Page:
Collaboration among the 11 schools occurs at three levels. At the top, the CEOs get together on a regular basis for closed-door conversations about new ideas, goals, and how to rethink some of the fundamental premises in higher education. At the second level, Burns works with a senior-level liaison from each campus who, according to Burns, “is someone whom the president or chancellor trusts to really deliver on change. I meet together with these 11 on a regular basis, and that’s where the bulk of the activity happens.”

At the third level , on each campus, the CEO and liaison have created a student-success team that comprises about five people. “Their task is to really help us close the delta in performance between different student groups and to graduate more students,” said Burns. “They’re narrowly focused on this work.”

Serving as project manager and coordinator for UIA projects on each campus is a fellow, usually an early to mid-career employee. In Burns’s view, the fellows play a key role. “In higher education, we assume people’s plates expand,” she said. “But the reality is that most people are doing multiple jobs already. At the end of the day, you can’t just say, ‘Collaborate on top of that.'”

Although predictive analytics has been a high-technology success for UIA, many of the solutions shared among the alliance are smaller, incremental improvements that often have little to do with technology. According to Burns, improving retention can be as simple as looking at the college experience from a student’s perspective.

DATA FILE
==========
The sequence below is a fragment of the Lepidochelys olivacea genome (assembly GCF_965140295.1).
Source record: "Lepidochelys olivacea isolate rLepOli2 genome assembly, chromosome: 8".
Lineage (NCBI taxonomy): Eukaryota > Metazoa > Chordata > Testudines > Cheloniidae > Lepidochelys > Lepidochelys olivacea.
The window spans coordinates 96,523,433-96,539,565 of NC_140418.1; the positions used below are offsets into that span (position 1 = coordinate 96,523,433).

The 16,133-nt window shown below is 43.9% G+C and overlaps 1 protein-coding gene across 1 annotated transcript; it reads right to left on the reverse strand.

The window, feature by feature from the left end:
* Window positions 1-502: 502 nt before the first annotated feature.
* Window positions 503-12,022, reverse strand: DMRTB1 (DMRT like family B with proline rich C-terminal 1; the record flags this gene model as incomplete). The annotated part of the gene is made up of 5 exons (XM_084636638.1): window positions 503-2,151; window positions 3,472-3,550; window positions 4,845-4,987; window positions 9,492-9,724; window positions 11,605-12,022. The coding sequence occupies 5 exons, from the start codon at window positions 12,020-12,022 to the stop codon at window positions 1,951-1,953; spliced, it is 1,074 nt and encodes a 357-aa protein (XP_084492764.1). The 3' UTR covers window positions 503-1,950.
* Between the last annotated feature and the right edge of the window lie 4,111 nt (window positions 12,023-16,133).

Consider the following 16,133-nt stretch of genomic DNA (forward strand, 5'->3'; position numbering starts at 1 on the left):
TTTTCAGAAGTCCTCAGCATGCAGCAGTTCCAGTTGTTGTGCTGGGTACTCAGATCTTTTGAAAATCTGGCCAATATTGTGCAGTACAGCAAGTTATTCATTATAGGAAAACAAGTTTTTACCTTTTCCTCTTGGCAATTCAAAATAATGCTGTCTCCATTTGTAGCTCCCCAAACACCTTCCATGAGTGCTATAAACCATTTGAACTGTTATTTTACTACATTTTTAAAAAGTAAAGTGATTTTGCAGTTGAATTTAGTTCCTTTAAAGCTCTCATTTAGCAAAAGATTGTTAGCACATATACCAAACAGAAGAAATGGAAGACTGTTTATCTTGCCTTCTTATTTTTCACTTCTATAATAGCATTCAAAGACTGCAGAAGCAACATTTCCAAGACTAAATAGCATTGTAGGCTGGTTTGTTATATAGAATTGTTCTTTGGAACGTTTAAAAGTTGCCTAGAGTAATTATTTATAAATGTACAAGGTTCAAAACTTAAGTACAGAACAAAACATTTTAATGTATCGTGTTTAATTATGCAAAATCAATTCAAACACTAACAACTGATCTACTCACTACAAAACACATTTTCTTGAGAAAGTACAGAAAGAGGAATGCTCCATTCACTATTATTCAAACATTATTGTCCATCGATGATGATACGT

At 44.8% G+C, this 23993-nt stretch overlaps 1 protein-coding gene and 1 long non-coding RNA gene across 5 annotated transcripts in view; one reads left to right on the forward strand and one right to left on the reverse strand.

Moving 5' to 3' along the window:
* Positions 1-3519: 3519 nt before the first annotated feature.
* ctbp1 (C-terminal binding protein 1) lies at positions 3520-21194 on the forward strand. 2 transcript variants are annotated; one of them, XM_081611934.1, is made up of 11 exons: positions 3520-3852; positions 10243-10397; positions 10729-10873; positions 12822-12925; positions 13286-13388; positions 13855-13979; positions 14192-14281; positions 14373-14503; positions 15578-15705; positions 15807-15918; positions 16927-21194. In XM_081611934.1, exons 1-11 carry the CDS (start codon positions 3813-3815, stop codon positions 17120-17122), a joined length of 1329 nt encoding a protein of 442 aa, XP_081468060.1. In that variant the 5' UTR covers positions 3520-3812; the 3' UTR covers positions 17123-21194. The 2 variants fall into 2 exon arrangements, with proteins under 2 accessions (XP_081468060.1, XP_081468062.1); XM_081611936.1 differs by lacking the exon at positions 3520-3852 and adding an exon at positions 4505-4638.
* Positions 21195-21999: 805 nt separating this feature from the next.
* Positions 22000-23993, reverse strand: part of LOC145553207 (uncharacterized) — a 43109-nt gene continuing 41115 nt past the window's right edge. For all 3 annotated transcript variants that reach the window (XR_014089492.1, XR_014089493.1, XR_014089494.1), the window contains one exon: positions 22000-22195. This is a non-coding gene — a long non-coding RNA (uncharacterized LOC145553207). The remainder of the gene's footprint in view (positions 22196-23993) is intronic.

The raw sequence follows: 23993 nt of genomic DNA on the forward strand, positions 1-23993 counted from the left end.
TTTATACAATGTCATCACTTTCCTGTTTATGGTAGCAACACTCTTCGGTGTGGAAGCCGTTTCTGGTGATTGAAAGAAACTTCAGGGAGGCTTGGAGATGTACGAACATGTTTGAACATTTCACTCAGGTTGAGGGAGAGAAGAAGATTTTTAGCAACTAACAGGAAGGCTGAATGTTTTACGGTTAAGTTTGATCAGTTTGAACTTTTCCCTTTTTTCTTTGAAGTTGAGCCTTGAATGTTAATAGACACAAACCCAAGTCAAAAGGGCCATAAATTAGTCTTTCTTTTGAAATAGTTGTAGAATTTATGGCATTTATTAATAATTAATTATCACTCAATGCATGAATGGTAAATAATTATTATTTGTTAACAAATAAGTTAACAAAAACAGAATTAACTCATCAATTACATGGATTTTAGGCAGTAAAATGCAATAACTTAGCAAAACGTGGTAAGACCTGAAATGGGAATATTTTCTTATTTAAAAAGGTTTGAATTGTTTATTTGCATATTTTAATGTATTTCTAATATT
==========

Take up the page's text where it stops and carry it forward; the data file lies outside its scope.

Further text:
One member school, for example, decided to use process mapping to look at how the university communicated with students from the day they were first admitted until they arrived on campus. It turned out the school was sending 450 e-mails to new students from 450 different e-mail addresses ending with .edu. “There were 50 types of holds that a student could have on their accounts by the time they showed up, and no one person was in charge of them,” said Burns. “We create a lot of noise that makes it very difficult for first-generation students to be successful. This kind of communications review is something any campus could do: It doesn’t cost money, it’s simple, and, frankly, it’s where you have to start.”

(Next page: Individual universities’ retention solutions)

Among the 11 institutions, several solutions have emerged as big winners. At Arizona State University, for example, its eAdvisor program has improved freshman retention rates by 9.5 percent and the six-year graduation rate by 19.3 percent.

While the biggest gains to date have come as a result of member schools adopting solutions from one another, the universities are also collaborating on new initiatives intended to bend the retention curve further. For example, Georgia State University was recently awarded an $8.9 million First in the World grant to conduct a four-year, cross-UIA study to evaluate the effectiveness of advising in improving retention and graduation rates among low-income and first-generation students.

Ultimately, UIA plans to make all of its solutions and findings public. “We want to give it all away,” said Burns. “We’re only 18-19 months in, but we’re trying to document everything we do and create templates and examples.”

Although, UIA does not plan to expand its ranks lest the coalition become too unwieldy, it is actively encouraging other schools to form partnerships of their own. UIA is also in the process of establishing a way for universities to “observe” the work. “We’re trying to create a drumbeat that going it alone is a waste of time, energy, and money,” said Burns. “We want to keep pushing for more collaborative alliances. We want to give them our strategy for collaboration. It’s a playbook and we’re trying to assemble it right.”